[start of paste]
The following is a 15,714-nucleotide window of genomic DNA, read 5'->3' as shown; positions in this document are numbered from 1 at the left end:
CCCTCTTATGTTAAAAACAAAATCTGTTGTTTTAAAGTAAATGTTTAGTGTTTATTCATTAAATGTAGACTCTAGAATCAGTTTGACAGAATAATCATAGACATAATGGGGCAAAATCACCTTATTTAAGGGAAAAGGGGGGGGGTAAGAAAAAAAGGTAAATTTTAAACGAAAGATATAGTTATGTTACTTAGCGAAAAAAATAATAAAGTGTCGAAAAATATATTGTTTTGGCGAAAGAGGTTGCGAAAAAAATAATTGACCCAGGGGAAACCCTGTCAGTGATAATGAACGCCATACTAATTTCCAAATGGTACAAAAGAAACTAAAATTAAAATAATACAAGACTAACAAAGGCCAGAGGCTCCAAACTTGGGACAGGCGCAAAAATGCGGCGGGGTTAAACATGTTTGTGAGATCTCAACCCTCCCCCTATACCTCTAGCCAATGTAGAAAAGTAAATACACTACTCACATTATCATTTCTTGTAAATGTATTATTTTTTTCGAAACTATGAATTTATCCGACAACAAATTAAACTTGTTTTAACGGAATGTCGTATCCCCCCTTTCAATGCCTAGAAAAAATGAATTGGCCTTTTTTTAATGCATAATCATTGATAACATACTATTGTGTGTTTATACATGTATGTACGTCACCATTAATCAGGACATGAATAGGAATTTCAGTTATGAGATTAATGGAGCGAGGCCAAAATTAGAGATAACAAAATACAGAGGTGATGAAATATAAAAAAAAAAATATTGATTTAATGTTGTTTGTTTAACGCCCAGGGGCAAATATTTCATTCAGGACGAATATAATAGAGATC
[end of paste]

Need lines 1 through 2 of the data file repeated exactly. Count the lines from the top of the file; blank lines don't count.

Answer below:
The following is a 15,714-nucleotide window of genomic DNA, read 5'->3' as shown; positions in this document are numbered from 1 at the left end:
CCCTCTTATGTTAAAAACAAAATCTGTTGTTTTAAAGTAAATGTTTAGTGTTTATTCATTAAATGTAGACTCTAGAATCAGTTTGACAGAATAATCATAGACATAATGGGGCAAAATCACCTTATTTAAGGGAAAAGGGGGGGGGTAAGAAAAAAAGGTAAATTTTAAACGAAAGATATAGTTATGTTACTTAGCGAAAAAAATAATAAAGTGTCGAAAAATATATTGTTTTGGCGAAAGAGGTTGCGAAAAAAATAATTGACCCAGGGGAAACCCTGTCAGTGATAATGAACGCCATACTAATTTCCAAATGGTACAAAAGAAACTAAAATTAAAATAATACAAGACTAACAAAGGCCAGAGGCTCCAAACTTGGGACAGGCGCAAAAATGCGGCGGGGTTAAACATGTTTGTGAGATCTCAACCCTCCCCCTATACCTCTAGCCAATGTAGAAAAGTAAATACACTACTCACATTATCATTTCTTGTAAATGTATTATTTTTTTCGAAACTATGAATTTATCCGACAACAAATTAAACTTGTTTTAACGGAATGTCGTATCCCCCCTTTCAATGCCTAGAAAAAATGAATTGGCCTTTTTTTAATGCATAATCATTGATAACATACTATTGTGTGTTTATACATGTATGTACGTCACCATTAATCAGGACATGAATAGGAATTTCAGTTATGAGATTAATGGAGCGAGGCCAAAATTAGAGATAACAAAATACAGAGGTGATGAAATATAAAAAAAAAAATATTGATTTAATGTTGTTTGTTTAACGCCCAGGGGCAAATATTTCATTCAGGACGAATATAATAGAGATC